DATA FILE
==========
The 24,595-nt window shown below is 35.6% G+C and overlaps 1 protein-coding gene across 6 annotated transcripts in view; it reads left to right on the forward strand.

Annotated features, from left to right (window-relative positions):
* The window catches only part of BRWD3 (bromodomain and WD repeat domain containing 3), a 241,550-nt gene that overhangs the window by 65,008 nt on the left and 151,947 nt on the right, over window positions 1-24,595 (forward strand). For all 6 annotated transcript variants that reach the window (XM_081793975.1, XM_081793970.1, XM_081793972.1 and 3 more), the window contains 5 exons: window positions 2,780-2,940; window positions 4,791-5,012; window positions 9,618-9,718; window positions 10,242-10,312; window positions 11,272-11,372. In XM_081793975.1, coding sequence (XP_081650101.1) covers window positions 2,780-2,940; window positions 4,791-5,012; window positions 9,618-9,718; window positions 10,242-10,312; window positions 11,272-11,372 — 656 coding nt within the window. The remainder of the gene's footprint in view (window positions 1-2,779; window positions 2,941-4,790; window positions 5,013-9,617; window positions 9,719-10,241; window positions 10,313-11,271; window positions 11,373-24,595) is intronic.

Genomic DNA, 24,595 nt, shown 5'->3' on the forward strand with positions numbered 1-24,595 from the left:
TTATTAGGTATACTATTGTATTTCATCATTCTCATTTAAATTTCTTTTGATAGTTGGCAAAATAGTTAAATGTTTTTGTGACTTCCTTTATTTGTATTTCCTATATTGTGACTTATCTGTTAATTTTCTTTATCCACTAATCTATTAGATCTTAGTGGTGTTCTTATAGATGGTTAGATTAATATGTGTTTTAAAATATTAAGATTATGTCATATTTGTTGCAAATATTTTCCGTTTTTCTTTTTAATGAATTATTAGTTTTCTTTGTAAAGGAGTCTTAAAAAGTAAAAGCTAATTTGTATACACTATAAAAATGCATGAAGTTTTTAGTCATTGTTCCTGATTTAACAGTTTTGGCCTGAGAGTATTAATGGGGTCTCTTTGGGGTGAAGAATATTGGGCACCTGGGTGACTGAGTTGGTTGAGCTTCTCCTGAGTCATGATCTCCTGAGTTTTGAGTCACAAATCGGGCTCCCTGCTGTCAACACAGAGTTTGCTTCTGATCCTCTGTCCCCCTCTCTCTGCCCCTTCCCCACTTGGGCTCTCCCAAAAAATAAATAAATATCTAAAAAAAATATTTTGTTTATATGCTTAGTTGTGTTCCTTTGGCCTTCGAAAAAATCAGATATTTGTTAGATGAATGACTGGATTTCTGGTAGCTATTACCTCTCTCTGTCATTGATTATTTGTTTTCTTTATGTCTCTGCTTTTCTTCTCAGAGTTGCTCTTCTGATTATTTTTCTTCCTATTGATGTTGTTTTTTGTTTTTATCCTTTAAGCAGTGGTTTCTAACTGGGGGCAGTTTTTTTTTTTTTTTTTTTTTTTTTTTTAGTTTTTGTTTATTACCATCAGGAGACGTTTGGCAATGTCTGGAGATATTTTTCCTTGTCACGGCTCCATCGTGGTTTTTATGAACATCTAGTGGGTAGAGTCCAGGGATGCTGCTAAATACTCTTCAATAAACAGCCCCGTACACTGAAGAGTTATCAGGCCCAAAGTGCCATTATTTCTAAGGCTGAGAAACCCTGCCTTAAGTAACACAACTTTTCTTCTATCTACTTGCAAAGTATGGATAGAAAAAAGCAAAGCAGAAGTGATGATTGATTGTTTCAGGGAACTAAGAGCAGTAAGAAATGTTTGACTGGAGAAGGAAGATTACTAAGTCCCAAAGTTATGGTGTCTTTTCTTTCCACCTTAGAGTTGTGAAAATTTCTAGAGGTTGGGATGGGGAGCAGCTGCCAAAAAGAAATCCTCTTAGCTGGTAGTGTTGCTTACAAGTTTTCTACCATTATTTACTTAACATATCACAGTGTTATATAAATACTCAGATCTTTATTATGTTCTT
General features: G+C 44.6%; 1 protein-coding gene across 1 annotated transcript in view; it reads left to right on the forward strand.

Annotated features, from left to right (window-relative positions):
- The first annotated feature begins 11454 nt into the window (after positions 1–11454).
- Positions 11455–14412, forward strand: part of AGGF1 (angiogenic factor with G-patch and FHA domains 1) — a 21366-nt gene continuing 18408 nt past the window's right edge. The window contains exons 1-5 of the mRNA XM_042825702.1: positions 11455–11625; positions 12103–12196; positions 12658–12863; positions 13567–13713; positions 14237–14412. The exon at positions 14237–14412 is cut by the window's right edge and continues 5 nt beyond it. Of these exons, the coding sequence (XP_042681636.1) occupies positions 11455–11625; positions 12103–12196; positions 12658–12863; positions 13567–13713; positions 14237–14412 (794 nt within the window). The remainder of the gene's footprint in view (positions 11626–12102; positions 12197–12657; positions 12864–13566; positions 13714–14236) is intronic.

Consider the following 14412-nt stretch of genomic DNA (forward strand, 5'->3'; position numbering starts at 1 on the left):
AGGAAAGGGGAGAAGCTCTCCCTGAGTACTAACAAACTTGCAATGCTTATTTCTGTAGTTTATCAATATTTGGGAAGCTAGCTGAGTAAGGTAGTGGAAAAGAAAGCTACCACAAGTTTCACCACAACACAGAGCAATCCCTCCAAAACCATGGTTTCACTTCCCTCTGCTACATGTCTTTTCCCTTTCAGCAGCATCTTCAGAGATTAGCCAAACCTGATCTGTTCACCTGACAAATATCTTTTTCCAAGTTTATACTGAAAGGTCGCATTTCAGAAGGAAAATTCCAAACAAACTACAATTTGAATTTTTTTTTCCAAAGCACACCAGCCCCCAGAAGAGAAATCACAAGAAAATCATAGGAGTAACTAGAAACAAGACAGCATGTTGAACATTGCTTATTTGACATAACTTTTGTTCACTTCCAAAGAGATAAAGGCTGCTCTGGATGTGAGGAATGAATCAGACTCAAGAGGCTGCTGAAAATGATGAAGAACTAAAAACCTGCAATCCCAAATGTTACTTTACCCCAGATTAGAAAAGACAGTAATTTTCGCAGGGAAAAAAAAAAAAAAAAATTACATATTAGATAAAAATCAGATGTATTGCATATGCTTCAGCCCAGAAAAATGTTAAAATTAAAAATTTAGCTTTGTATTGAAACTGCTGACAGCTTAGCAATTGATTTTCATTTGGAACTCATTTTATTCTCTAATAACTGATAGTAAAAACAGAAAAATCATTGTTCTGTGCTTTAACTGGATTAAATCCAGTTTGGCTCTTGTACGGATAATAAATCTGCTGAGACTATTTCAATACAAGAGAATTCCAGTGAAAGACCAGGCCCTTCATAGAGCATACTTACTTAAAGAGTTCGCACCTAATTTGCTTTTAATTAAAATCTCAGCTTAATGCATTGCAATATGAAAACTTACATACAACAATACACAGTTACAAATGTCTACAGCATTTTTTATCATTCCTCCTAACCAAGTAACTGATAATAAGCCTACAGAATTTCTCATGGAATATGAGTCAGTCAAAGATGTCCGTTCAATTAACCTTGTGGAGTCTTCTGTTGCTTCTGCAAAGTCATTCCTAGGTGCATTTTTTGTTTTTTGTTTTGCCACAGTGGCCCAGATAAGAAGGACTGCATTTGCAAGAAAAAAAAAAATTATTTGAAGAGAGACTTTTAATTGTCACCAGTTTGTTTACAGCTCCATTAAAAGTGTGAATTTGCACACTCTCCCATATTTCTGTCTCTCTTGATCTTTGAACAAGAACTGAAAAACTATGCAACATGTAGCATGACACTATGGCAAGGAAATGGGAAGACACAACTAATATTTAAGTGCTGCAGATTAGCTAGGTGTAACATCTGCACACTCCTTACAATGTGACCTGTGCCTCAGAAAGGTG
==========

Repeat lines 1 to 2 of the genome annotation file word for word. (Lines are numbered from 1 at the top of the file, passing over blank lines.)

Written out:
The 24,595-nt window shown below is 35.6% G+C and overlaps 1 protein-coding gene across 6 annotated transcripts in view; it reads left to right on the forward strand.

Annotated features, from left to right (window-relative positions):